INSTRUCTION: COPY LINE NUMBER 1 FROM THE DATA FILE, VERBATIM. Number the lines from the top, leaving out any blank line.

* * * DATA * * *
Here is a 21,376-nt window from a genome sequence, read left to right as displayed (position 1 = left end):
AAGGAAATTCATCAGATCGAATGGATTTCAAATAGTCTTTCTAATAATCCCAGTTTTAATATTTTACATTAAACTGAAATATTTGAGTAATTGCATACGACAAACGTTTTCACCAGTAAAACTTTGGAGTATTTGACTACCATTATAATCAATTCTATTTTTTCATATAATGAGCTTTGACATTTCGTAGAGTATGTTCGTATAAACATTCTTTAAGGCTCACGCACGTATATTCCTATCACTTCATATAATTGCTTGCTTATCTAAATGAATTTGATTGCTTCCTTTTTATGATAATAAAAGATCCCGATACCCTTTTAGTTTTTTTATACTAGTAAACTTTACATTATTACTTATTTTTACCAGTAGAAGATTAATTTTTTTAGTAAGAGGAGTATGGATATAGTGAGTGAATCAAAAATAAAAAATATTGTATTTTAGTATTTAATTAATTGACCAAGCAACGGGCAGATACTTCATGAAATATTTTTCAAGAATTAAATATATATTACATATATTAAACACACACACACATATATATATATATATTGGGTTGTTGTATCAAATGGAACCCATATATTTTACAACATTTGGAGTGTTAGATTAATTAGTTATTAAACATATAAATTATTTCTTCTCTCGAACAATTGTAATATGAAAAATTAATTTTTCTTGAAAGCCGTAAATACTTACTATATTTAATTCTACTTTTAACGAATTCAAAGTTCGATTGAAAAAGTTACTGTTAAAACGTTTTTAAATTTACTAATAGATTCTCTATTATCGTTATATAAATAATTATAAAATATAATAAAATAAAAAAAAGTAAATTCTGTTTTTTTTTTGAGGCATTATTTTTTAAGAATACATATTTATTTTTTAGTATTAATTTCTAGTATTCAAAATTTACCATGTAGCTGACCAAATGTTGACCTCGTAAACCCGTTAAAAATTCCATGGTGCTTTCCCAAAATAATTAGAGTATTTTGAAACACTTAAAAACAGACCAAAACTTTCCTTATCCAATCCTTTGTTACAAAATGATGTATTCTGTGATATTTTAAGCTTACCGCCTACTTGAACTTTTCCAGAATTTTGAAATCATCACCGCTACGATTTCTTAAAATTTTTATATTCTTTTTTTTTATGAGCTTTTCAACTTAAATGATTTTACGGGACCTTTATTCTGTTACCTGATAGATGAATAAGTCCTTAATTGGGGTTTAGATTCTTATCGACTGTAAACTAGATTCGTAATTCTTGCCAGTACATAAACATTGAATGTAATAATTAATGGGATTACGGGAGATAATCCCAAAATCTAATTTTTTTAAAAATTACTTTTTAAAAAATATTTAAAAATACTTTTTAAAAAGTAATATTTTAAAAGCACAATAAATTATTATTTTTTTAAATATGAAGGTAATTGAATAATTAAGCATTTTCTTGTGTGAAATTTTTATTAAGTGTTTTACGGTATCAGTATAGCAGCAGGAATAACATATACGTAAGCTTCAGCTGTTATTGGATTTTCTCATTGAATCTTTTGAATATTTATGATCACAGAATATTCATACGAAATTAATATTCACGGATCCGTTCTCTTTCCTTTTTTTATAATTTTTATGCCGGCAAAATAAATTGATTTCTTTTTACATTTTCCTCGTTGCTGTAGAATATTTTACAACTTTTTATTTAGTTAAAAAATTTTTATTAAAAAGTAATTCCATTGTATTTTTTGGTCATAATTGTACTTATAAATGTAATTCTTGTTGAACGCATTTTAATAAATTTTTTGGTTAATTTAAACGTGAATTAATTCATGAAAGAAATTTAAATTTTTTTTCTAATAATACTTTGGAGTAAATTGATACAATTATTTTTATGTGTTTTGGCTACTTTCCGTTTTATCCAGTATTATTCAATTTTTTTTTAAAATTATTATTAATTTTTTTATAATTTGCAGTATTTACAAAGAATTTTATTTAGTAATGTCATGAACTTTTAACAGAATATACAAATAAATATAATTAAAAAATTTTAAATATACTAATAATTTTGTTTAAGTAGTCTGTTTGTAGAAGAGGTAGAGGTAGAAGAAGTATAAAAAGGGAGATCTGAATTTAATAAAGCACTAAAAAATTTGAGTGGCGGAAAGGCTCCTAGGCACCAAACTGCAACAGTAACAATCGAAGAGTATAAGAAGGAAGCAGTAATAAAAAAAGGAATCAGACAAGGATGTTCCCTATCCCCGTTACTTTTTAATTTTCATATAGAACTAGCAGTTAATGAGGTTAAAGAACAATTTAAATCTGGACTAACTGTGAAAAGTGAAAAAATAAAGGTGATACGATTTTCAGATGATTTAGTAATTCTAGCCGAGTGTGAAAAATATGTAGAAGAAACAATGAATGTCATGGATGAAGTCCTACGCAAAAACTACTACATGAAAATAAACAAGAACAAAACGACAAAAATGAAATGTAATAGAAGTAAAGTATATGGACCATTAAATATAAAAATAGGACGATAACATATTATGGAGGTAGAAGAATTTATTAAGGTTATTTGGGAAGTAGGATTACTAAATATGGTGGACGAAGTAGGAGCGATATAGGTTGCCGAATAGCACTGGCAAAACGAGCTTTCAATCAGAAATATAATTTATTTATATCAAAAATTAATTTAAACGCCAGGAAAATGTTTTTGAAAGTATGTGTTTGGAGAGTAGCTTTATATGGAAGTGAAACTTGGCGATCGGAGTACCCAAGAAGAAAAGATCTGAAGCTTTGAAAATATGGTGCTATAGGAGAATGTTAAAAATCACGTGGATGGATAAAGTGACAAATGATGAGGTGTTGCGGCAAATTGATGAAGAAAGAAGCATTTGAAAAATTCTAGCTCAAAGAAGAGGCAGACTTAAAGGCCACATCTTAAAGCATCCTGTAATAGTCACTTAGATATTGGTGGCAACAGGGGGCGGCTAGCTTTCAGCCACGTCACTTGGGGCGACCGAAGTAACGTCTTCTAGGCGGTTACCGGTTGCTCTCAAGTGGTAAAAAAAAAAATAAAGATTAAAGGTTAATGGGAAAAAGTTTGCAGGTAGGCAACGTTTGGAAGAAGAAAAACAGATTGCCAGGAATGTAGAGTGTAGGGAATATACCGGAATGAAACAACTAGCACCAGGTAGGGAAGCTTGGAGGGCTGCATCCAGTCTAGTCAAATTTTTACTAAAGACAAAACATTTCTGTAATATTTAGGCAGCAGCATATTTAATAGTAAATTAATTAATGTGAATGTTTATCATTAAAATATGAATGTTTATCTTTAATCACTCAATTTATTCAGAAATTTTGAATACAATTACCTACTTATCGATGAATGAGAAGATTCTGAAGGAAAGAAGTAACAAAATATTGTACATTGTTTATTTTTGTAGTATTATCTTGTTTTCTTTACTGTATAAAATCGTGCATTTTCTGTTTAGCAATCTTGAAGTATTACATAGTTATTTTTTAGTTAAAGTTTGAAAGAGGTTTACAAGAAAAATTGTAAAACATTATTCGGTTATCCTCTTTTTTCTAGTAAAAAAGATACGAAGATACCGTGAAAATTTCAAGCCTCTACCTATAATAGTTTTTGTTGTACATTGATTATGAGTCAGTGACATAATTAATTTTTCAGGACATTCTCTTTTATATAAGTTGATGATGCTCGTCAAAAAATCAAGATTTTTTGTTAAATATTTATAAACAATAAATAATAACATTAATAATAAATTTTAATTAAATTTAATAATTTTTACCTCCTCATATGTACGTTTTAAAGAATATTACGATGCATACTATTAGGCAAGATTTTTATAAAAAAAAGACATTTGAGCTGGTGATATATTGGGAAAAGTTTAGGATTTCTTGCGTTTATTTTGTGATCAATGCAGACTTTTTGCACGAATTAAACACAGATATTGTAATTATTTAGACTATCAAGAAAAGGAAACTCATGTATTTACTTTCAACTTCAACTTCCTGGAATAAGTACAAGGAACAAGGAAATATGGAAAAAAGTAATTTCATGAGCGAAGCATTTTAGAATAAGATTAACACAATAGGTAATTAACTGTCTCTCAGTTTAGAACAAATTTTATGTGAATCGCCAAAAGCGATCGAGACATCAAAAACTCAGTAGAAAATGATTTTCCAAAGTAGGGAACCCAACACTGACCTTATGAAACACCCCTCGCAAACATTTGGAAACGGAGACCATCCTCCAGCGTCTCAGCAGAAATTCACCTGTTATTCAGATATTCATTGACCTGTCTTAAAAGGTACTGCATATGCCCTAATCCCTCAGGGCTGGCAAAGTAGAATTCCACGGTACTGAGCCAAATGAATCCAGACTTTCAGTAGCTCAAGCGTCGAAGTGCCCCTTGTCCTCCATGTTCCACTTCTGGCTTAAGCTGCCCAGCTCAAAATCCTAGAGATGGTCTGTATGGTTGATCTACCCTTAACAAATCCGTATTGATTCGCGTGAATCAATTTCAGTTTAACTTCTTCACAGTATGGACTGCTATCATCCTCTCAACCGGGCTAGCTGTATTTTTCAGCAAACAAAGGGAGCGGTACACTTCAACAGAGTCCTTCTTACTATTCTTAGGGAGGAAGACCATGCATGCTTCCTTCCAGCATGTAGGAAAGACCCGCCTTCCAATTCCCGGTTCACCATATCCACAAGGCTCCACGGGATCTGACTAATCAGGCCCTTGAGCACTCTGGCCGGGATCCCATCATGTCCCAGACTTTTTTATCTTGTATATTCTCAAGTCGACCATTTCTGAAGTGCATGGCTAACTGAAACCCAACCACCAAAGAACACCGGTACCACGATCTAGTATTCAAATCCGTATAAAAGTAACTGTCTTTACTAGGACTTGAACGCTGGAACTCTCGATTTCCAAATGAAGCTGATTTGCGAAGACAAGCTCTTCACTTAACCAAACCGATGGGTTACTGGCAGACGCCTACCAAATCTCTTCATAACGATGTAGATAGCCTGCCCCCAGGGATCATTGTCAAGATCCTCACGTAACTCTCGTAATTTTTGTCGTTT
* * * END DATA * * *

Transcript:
Here is a 21,376-nt window from a genome sequence, read left to right as displayed (position 1 = left end):